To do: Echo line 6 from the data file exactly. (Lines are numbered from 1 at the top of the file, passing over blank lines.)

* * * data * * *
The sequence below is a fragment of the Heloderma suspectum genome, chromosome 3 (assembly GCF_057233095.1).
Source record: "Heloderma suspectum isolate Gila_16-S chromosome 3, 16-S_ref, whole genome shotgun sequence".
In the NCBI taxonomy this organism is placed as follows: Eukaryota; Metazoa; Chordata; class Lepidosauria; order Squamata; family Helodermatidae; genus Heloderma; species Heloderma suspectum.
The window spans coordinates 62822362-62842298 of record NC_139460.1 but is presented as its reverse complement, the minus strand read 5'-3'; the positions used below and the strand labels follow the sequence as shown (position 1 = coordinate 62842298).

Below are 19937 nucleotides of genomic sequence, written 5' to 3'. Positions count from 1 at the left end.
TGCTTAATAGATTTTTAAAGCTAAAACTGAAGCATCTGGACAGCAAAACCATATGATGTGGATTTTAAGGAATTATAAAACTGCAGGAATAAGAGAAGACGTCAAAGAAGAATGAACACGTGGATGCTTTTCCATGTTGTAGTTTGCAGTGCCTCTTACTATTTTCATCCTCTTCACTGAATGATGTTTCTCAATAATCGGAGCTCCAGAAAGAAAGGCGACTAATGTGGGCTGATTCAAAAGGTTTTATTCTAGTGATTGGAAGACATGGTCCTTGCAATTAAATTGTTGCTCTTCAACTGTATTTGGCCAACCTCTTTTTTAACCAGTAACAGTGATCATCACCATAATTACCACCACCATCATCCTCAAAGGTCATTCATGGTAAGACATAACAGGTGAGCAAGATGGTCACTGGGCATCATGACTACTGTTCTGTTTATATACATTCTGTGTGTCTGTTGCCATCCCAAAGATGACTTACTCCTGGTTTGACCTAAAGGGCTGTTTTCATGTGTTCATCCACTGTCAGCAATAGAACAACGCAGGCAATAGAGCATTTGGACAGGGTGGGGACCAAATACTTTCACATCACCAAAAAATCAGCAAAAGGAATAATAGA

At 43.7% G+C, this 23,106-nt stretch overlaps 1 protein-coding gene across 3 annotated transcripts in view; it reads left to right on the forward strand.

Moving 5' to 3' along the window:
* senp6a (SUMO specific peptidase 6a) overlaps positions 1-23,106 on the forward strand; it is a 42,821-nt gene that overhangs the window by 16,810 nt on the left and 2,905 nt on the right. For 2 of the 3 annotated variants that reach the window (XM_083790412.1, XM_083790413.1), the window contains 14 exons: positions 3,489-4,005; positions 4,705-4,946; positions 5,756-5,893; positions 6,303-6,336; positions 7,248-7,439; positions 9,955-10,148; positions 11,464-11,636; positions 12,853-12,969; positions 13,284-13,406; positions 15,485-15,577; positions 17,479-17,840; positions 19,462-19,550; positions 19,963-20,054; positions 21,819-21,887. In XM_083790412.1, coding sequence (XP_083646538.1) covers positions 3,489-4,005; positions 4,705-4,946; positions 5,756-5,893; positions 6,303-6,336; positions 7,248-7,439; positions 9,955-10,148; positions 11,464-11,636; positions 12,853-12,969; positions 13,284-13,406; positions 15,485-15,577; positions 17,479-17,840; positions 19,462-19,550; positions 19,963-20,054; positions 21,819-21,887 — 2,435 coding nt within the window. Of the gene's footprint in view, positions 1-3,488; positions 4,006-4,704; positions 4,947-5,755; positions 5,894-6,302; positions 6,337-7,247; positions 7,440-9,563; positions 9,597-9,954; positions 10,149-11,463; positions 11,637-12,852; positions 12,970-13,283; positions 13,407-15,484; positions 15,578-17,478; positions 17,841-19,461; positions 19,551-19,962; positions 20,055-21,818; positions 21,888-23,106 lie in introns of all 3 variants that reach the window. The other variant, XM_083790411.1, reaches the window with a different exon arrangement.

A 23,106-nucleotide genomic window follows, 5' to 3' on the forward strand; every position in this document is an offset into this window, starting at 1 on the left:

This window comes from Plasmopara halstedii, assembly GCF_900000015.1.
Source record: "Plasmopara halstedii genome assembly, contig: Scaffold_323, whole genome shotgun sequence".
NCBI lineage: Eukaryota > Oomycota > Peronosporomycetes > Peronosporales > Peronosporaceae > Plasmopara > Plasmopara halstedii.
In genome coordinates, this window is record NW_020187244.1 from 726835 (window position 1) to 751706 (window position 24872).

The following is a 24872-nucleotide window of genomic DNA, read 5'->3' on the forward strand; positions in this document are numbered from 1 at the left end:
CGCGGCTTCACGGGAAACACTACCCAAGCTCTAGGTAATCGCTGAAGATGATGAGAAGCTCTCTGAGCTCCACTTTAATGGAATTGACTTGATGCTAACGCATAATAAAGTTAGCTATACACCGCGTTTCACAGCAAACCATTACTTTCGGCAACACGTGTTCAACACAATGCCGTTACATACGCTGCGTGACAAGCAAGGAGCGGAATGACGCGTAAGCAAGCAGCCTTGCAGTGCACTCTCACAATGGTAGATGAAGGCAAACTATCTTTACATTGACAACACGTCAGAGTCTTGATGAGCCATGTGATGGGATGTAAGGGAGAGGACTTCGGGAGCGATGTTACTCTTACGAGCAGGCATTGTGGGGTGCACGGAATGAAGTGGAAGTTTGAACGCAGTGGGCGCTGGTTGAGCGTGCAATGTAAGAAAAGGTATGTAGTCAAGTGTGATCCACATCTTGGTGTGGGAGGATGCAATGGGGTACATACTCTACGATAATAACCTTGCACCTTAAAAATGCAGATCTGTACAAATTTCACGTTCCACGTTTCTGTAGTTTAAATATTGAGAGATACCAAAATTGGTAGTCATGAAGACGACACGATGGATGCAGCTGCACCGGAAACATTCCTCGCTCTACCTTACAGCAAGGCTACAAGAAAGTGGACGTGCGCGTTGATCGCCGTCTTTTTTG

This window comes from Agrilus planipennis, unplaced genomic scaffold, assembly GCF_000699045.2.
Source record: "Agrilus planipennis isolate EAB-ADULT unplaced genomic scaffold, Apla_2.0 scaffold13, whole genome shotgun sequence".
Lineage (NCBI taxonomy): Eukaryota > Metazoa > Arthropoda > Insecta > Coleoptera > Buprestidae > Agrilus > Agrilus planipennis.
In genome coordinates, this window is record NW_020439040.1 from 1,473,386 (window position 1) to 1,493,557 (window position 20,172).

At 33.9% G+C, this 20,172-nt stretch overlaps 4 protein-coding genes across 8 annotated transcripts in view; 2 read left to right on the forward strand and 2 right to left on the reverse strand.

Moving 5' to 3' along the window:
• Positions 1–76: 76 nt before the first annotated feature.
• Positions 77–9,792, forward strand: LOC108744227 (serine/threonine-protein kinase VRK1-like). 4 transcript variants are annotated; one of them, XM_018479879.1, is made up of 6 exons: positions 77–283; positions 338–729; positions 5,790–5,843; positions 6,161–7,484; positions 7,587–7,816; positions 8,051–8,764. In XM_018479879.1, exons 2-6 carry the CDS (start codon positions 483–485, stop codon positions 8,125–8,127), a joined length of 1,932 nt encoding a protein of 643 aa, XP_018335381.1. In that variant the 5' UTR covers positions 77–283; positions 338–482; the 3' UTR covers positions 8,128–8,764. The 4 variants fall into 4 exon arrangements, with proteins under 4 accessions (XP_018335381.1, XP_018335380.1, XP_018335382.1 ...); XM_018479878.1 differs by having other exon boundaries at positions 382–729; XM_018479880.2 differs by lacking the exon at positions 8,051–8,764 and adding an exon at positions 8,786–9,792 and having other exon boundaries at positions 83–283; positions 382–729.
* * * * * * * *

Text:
TGCTTAATAGATTTTTAAAGCTAAAACTGAAGCATCTGGACAGCAAAACCATATGATGTGGATTTTAAGGAATTATAAAACTGCAGGAATAAGAGAAGACGTCAAAGAAGAATGAACACGTGGATGCTTTTCCATGTTGTAGTTTGCAGTGCCTCTTACTATTTTCATCCTCTTCACTGAATGATGTTTCTCAATAATCGGAGCTCCAGAAAGAAAGGCGACTAATGTGGGCTGATTCAAAAGGTTTTATTCTAGTGATTGGAAGACATGGTCCTTGCAATTAAATTGTTGCTCTTCAACTGTATTTGGCCAACCTCTTTTTTAACCAGTAACAGTGATCATCACCATAATTACCACCACCATCATCCTCAAAGGTCATTCATGGTAAGACATAACAGGTGAGCAAGATGGTCACTGGGCATCATGACTACTGTTCTGTTTATATACATTCTGTGTGTCTGTTGCCATCCCAAAGATGACTTACTCCTGGTTTGACCTAAAGGGCTGTTTTCATGTGTTCATCCACTGTCAGCAATAGAACAACGCAGGCAATAGAGCATTTGGACAGGGTGGGGACCAAATACTTTCACATCACCAAAAAATCAGCAAAAGGAATAATAGA